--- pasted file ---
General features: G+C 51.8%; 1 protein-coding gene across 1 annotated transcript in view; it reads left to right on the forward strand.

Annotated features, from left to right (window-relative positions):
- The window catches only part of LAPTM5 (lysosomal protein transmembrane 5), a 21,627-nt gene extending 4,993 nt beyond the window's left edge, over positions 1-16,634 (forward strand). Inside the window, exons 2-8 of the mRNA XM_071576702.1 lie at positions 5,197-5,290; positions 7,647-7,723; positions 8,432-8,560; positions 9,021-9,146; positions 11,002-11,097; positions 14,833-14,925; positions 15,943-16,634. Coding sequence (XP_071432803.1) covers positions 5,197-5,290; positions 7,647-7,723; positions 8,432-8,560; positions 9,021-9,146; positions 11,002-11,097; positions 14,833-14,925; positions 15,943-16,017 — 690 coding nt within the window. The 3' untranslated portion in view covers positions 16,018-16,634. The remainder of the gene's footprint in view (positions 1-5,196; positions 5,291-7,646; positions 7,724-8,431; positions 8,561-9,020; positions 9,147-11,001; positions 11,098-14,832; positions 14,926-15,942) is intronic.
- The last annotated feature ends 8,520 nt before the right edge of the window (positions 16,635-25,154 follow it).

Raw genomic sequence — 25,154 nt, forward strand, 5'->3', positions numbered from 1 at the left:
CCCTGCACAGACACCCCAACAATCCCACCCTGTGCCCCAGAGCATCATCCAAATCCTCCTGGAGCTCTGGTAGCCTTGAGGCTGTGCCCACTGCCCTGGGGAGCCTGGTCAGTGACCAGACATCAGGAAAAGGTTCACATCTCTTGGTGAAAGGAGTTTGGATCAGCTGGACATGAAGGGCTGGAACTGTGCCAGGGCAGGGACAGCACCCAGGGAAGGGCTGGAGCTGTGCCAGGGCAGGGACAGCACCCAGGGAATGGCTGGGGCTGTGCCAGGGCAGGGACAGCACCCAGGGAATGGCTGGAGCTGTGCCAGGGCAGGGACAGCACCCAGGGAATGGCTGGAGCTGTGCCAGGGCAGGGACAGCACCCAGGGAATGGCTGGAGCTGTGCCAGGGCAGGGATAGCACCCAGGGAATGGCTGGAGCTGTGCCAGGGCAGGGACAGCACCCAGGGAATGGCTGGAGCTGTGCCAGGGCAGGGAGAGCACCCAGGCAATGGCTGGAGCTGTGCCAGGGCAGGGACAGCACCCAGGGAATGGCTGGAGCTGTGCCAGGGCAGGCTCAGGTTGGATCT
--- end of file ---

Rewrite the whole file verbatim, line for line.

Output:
General features: G+C 51.8%; 1 protein-coding gene across 1 annotated transcript in view; it reads left to right on the forward strand.

Annotated features, from left to right (window-relative positions):
- The window catches only part of LAPTM5 (lysosomal protein transmembrane 5), a 21,627-nt gene extending 4,993 nt beyond the window's left edge, over positions 1-16,634 (forward strand). Inside the window, exons 2-8 of the mRNA XM_071576702.1 lie at positions 5,197-5,290; positions 7,647-7,723; positions 8,432-8,560; positions 9,021-9,146; positions 11,002-11,097; positions 14,833-14,925; positions 15,943-16,634. Coding sequence (XP_071432803.1) covers positions 5,197-5,290; positions 7,647-7,723; positions 8,432-8,560; positions 9,021-9,146; positions 11,002-11,097; positions 14,833-14,925; positions 15,943-16,017 — 690 coding nt within the window. The 3' untranslated portion in view covers positions 16,018-16,634. The remainder of the gene's footprint in view (positions 1-5,196; positions 5,291-7,646; positions 7,724-8,431; positions 8,561-9,020; positions 9,147-11,001; positions 11,098-14,832; positions 14,926-15,942) is intronic.
- The last annotated feature ends 8,520 nt before the right edge of the window (positions 16,635-25,154 follow it).

Raw genomic sequence — 25,154 nt, forward strand, 5'->3', positions numbered from 1 at the left:
CCCTGCACAGACACCCCAACAATCCCACCCTGTGCCCCAGAGCATCATCCAAATCCTCCTGGAGCTCTGGTAGCCTTGAGGCTGTGCCCACTGCCCTGGGGAGCCTGGTCAGTGACCAGACATCAGGAAAAGGTTCACATCTCTTGGTGAAAGGAGTTTGGATCAGCTGGACATGAAGGGCTGGAACTGTGCCAGGGCAGGGACAGCACCCAGGGAAGGGCTGGAGCTGTGCCAGGGCAGGGACAGCACCCAGGGAATGGCTGGGGCTGTGCCAGGGCAGGGACAGCACCCAGGGAATGGCTGGAGCTGTGCCAGGGCAGGGACAGCACCCAGGGAATGGCTGGAGCTGTGCCAGGGCAGGGACAGCACCCAGGGAATGGCTGGAGCTGTGCCAGGGCAGGGATAGCACCCAGGGAATGGCTGGAGCTGTGCCAGGGCAGGGACAGCACCCAGGGAATGGCTGGAGCTGTGCCAGGGCAGGGAGAGCACCCAGGCAATGGCTGGAGCTGTGCCAGGGCAGGGACAGCACCCAGGGAATGGCTGGAGCTGTGCCAGGGCAGGCTCAGGTTGGATCT